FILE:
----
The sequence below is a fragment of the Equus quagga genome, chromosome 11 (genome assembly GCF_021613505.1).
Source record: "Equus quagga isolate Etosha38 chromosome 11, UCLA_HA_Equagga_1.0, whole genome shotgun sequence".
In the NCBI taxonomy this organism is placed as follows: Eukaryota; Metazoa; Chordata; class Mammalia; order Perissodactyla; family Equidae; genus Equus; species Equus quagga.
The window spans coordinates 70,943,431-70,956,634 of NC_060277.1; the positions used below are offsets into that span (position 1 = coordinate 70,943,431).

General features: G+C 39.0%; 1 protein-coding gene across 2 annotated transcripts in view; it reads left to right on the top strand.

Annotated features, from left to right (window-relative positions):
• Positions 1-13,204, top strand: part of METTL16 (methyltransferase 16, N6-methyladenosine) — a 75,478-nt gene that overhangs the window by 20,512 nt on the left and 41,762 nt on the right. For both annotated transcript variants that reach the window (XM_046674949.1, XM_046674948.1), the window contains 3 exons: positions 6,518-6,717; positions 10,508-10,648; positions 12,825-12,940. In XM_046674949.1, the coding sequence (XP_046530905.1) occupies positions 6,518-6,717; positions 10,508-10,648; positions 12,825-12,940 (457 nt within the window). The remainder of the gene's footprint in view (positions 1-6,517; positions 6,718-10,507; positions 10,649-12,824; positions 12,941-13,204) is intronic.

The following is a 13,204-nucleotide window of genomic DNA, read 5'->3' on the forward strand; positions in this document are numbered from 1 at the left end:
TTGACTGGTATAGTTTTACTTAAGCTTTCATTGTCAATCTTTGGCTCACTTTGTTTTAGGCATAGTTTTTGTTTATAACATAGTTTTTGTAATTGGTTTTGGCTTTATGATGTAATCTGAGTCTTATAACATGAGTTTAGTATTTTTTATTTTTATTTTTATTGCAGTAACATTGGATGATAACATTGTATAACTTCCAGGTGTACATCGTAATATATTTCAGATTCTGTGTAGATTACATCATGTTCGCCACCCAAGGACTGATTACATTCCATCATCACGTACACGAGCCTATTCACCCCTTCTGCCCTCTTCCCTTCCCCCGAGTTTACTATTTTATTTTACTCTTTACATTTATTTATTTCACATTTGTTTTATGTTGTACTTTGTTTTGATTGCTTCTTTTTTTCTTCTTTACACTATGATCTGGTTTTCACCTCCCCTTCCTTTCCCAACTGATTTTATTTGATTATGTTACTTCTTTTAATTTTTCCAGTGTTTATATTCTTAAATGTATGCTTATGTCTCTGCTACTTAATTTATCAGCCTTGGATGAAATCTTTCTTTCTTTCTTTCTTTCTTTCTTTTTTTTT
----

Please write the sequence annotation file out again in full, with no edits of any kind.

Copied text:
The sequence below is a fragment of the Equus quagga genome, chromosome 11 (genome assembly GCF_021613505.1).
Source record: "Equus quagga isolate Etosha38 chromosome 11, UCLA_HA_Equagga_1.0, whole genome shotgun sequence".
In the NCBI taxonomy this organism is placed as follows: Eukaryota; Metazoa; Chordata; class Mammalia; order Perissodactyla; family Equidae; genus Equus; species Equus quagga.
The window spans coordinates 70,943,431-70,956,634 of NC_060277.1; the positions used below are offsets into that span (position 1 = coordinate 70,943,431).

General features: G+C 39.0%; 1 protein-coding gene across 2 annotated transcripts in view; it reads left to right on the top strand.

Annotated features, from left to right (window-relative positions):
• Positions 1-13,204, top strand: part of METTL16 (methyltransferase 16, N6-methyladenosine) — a 75,478-nt gene that overhangs the window by 20,512 nt on the left and 41,762 nt on the right. For both annotated transcript variants that reach the window (XM_046674949.1, XM_046674948.1), the window contains 3 exons: positions 6,518-6,717; positions 10,508-10,648; positions 12,825-12,940. In XM_046674949.1, the coding sequence (XP_046530905.1) occupies positions 6,518-6,717; positions 10,508-10,648; positions 12,825-12,940 (457 nt within the window). The remainder of the gene's footprint in view (positions 1-6,517; positions 6,718-10,507; positions 10,649-12,824; positions 12,941-13,204) is intronic.

The following is a 13,204-nucleotide window of genomic DNA, read 5'->3' on the forward strand; positions in this document are numbered from 1 at the left end:
TTGACTGGTATAGTTTTACTTAAGCTTTCATTGTCAATCTTTGGCTCACTTTGTTTTAGGCATAGTTTTTGTTTATAACATAGTTTTTGTAATTGGTTTTGGCTTTATGATGTAATCTGAGTCTTATAACATGAGTTTAGTATTTTTTATTTTTATTTTTATTGCAGTAACATTGGATGATAACATTGTATAACTTCCAGGTGTACATCGTAATATATTTCAGATTCTGTGTAGATTACATCATGTTCGCCACCCAAGGACTGATTACATTCCATCATCACGTACACGAGCCTATTCACCCCTTCTGCCCTCTTCCCTTCCCCCGAGTTTACTATTTTATTTTACTCTTTACATTTATTTATTTCACATTTGTTTTATGTTGTACTTTGTTTTGATTGCTTCTTTTTTTCTTCTTTACACTATGATCTGGTTTTCACCTCCCCTTCCTTTCCCAACTGATTTTATTTGATTATGTTACTTCTTTTAATTTTTCCAGTGTTTATATTCTTAAATGTATGCTTATGTCTCTGCTACTTAATTTATCAGCCTTGGATGAAATCTTTCTTTCTTTCTTTCTTTCTTTCTTTTTTTTT